I am none too familiar with the dystopian fiction genre, but I picked up Adrian J. Walker’s “The End Of The World Running Club” nonetheless.
And I wasn’t disappointed.
When a meteor strike all but wipes out civilization, the book’s protangonist, Edgar, has to pick up the shattered pieces of his life amid a hostile environment.
For Edgar, fatherhood, friendship and self-will are all tested when he faces an arduous 500+ mile journey to be reunited with his family. If he fails, he will lose them for ever.
I love a flawed protagonist. Not one whose halo has slipped, but one who didn’t have a halo in the first place.
Cue Walker’s lackadaisical father of two, who is overweight, likes a drink and is unresponsive to exercise. He seems an unlikely hero in this brutal, scorched world.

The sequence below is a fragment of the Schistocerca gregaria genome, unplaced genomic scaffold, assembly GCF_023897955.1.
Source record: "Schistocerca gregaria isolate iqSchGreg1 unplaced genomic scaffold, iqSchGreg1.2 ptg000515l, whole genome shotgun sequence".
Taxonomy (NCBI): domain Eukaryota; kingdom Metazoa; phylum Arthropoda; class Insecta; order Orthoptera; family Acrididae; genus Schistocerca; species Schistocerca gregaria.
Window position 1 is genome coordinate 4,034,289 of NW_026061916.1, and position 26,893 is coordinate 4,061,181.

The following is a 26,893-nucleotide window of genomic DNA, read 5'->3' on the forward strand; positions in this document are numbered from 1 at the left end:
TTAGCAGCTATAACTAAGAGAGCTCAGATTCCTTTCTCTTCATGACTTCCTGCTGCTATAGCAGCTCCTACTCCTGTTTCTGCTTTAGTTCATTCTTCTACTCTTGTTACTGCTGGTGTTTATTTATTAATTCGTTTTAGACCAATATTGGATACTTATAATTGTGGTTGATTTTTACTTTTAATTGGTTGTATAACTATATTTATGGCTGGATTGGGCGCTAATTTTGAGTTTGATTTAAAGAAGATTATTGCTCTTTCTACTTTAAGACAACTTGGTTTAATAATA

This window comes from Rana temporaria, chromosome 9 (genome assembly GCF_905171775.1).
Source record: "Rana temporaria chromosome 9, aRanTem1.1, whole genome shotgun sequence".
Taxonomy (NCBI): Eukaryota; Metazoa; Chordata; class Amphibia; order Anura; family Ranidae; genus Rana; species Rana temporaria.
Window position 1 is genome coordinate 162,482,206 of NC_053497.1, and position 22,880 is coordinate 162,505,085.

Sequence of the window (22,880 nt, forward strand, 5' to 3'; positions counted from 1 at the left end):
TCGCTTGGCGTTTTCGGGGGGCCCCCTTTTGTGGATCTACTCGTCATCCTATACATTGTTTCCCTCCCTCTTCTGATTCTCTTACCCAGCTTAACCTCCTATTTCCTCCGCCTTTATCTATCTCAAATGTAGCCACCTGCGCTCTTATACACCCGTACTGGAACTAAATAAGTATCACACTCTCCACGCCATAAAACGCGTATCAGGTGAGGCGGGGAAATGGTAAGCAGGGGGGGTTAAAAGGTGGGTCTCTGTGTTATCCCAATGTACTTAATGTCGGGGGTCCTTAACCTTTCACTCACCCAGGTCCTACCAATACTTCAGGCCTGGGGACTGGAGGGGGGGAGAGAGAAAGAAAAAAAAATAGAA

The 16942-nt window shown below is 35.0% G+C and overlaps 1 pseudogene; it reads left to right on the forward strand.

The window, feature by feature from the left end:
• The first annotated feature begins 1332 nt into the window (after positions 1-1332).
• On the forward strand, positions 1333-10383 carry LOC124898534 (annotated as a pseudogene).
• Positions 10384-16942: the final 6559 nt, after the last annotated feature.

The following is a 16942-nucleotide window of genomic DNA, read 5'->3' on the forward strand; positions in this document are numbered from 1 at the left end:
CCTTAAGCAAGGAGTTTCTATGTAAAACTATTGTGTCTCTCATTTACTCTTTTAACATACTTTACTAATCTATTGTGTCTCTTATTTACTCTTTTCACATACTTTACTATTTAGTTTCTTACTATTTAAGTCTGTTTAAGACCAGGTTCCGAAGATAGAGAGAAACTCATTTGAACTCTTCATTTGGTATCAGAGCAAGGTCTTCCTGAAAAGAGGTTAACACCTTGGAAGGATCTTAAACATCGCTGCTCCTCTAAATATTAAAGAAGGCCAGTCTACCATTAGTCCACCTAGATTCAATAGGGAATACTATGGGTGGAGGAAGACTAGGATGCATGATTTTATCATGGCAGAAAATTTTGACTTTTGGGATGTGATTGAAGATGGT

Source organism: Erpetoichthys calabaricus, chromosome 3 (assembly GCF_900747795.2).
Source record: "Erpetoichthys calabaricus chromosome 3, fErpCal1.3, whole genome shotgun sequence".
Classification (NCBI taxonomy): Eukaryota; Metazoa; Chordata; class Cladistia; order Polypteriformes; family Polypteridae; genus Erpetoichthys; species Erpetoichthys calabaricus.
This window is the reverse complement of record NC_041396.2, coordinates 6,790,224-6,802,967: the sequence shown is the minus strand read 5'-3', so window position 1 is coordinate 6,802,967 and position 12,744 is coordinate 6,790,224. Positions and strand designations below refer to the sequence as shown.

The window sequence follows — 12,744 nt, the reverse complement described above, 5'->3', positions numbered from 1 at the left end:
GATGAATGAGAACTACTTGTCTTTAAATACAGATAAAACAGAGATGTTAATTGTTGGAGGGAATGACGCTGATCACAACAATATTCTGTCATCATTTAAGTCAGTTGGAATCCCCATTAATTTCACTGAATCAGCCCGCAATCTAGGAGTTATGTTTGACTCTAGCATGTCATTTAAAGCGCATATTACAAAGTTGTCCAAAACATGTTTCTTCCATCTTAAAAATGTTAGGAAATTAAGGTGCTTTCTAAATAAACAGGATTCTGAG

But that’s the appeal. Edgar has to adapt more than most in order to survive.
Hope still shines
The writer does an excellent job of highlighting the dark and inhospitable British landscape facing Edgar and his newfound companions.
Though humankind is all but decimated, those who survived rarely trust the sight of a stranger, with food and water in short supply.
I found the road novel an engrossing read. But don’t expect glowing sunsets and wind-blowing-through-hair moments.
I liked how the writer captured Edgar’s inner thoughts; how it showed the ways the mind can adapt to the harsh situations it finds itself in. How it can deal with endless stretches of uncertainty.
“The End Of The World Running Club” is a great title for the novel. Because Edgar has to do something he hasn’t done for a long time — he has to run.
It’s as much about our hero coming to terms with his past as it is running towards his future.
Hope still shines — or flickers — in this dystopian world.
All Edgar has to do is place one foot in front of the other to find the answers.
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